Ray Berry does not know just how many times he has heard it.
Now and again one of Berry's neighbors on the Peninsula, a mile-long finger of land separating the calm waters of Alamitos Bay from the Pacific Ocean, will suggest that a gate be erected at the foot of their seaside Shangri-La.
Few people take the idea of a gate very seriously. Still, such suggestions symbolize a feeling shared by many Peninsula residents. To them, the two-block-wide spit of beachfront is a gem on the California coastline--and most residents are determined to see it stay that way.
"I think a lot of people here have a real protective and proprietary feeling about this place," said Berry, a Peninsula resident for more than 14 years.
It is easy to see why. With only one road leading in, the Peninsula is virtually cut off from the rest of Long Beach, giving it an isolated ambiance that is prized by the more than 2,000 inhabitants crowded into the tiny coastal neighborhood.
Surrounded on three sides by water, the area is etched by wide swaths of sand and peppered with apartments and houses that range from tidy cottages to turn-of-the-century clapboard mansions.
Ocean Boulevard, the major thoroughfare that forms the spine of the Peninsula, is divided by lush planter boxes and a red-bricked median; residents maintain verdant gardens at the end of each short cross street.
A boardwalk circles nearly the entire perimeter of the community. Made of wood planks on the seaward side and cement on the bay side, the walkway acts as a social link for residents, who greet one another and trade news or gossip while taking evening strolls.
"The Peninsula is like a small town," said Jeanette Hjelm, who raised her four children in a teal-blue Victorian by the bay. "There are people of all ages, of all types. And there's a real intermix because people tend to get out of their homes to enjoy the environment."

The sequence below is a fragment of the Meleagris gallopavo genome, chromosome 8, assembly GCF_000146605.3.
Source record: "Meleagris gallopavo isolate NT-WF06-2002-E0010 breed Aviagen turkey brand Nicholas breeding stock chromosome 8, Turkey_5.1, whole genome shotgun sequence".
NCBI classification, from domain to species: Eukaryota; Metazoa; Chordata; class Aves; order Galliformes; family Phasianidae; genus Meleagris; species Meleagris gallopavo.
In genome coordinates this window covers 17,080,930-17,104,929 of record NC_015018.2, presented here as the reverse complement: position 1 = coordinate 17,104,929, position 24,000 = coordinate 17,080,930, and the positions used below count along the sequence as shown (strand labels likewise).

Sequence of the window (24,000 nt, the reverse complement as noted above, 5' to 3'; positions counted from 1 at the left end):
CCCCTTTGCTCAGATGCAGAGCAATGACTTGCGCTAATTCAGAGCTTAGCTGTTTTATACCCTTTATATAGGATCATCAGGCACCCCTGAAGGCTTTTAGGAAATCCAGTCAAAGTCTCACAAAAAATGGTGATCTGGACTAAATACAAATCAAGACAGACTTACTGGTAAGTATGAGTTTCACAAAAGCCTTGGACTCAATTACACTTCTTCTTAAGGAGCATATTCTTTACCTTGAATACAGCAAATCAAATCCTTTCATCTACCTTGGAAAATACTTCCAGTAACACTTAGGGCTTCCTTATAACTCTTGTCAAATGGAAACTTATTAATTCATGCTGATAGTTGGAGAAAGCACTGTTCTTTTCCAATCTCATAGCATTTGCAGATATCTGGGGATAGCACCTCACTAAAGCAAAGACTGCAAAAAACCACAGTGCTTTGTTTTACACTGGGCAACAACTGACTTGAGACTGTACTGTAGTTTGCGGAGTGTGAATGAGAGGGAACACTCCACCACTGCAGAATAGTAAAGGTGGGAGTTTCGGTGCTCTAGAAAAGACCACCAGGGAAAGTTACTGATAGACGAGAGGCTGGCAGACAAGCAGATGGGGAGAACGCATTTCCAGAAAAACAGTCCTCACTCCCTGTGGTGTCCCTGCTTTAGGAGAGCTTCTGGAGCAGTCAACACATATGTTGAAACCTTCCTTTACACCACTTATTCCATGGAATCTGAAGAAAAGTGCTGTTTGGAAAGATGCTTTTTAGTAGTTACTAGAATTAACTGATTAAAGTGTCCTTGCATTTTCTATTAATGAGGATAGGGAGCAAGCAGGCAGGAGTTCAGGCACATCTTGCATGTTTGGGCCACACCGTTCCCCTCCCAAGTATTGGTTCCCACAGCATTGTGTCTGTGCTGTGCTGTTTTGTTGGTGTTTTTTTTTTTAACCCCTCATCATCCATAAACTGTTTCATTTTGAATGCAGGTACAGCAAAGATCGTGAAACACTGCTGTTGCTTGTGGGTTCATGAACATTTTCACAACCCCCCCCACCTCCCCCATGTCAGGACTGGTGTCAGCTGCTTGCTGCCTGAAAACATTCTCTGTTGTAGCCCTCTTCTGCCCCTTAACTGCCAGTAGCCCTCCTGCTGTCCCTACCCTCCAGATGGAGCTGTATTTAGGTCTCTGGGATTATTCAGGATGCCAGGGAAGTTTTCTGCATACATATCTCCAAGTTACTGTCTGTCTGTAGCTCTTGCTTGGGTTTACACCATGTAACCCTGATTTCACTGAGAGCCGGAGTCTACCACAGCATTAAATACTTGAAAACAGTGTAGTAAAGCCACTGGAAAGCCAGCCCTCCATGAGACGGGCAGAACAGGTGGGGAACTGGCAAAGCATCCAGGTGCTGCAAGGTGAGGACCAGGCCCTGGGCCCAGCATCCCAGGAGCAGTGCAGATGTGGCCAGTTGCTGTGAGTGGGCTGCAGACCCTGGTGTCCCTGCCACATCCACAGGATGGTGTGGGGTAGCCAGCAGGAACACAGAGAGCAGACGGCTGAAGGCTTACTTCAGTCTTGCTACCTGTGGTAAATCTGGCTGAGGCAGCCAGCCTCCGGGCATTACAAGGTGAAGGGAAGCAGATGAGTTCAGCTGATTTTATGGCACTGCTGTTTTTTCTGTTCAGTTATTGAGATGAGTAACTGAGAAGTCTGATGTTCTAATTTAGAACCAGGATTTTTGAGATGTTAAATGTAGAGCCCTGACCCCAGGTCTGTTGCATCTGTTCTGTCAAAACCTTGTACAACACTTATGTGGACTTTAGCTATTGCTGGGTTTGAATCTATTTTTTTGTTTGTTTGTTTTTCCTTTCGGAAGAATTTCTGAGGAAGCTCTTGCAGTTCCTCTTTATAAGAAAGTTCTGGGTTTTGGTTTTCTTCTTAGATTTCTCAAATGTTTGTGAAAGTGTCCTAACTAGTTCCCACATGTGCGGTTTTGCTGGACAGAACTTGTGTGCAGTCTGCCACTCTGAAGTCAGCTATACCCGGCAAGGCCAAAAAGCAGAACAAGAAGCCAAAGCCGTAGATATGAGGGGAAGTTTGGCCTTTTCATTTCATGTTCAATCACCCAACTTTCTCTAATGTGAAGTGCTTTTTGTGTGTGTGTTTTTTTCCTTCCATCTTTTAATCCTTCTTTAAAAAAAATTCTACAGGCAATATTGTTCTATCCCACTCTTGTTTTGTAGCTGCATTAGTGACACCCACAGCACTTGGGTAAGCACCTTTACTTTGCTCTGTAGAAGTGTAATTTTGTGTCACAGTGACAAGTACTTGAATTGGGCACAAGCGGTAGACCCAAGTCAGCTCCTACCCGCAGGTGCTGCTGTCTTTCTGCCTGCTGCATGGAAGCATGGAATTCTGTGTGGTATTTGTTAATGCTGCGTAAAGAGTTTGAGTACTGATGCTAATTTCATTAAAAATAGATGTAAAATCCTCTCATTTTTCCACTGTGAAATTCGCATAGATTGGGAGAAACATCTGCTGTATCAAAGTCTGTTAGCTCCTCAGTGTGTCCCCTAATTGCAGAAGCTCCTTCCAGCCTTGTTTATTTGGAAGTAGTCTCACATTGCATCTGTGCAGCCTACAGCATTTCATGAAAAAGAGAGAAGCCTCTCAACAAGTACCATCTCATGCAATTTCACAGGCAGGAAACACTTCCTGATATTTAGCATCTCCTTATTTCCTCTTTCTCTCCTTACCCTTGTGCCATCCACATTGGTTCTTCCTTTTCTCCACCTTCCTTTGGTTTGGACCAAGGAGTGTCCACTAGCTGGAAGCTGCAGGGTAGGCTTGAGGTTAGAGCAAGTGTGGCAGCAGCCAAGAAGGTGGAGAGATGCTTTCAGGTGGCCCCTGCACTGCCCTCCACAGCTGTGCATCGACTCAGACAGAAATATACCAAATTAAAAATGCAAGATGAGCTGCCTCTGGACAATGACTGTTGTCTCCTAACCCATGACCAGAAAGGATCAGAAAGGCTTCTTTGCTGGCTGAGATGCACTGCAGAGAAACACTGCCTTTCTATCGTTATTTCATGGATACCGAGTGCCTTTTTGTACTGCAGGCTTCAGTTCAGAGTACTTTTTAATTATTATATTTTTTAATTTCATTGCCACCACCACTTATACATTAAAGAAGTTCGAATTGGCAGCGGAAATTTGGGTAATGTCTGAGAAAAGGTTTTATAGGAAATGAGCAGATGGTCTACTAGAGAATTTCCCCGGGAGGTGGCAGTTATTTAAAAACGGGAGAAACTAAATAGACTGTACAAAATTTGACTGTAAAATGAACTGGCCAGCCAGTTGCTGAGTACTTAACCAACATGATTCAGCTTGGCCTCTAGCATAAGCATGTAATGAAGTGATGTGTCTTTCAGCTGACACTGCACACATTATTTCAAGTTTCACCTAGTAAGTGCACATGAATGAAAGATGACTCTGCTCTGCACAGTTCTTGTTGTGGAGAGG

Barbara Poppler, who has lived on the Peninsula for more than 50 years, agreed.
"You can have a millionaire in one house and in the next house is what you'd call ordinary people," she said. "And I think they all just blend in beautifully."
The Peninsula even has its own rituals and traditions, ranging from concerts by the municipal band on Thursday nights during the summer, to the Fourth of July parade around the boardwalk, to annual street basketball tournaments put on by Poppler's sons, to the street dance held each September by the Alamitos Bay Garden Club.
With a strong Neighborhood Watch program, the area has had few problems with crime, other than an occasional bicycle theft or garage burglary.
"Everybody sort of looks after one another around here," said Sally Bates, who rented on the Peninsula during the early 1960s before buying a home with her husband, Gary. "There's a sense of community on the Peninsula that I think many areas don't have."
So strong is the community identity that some residents can be spotted running errands or jogging while outfitted in T-shirts emblazoned simply with the words "The Peninsula."
But most neighbors are willing to admit that their little Eden-by-the-sea does have its drawbacks, chief among them problems with a dearth of on-street parking, litter along the shoreline and the jam-packed housing situation.
In addition, residents have begun to grapple--along with their neighbors in nearby Belmont Shore and Naples--with zoning limitations on new houses or home renovations and additions.
While only a handful of vacant lots remain on the Peninsula, some property owners in recent years have demolished their small cottages and built expansive homes on the tiny, 90-by-30-foot lots that dot the area.
The property owners see reconstruction as a way of taking the fullest advantage of their land. Many of their neighbors, however, have complained that the new, multi-storied homes rob them of their light or views and create an even more congested environment.
Councilwoman Jan Hall has formed a group of citizens to study the issue. The group is expected to make suggestions to the City Council later this year for possible changes in zoning regulations.
"The Peninsula is the head of a pin with everyone trying to get a little cut of it," said Patricia Kempster, a resident of the area since 1923. "Everyone wants to live here, but you can get only so much on it. If we don't watch it, one of these days we're going to sink."
Living Is Close
Crowded conditions are something that Peninsula homeowners and renters traditionally have had to get used to.
"Down here you live so close to your neighbors that if you fight, it's like fighting in your bedroom," Kempster said. "It behooves you to get along."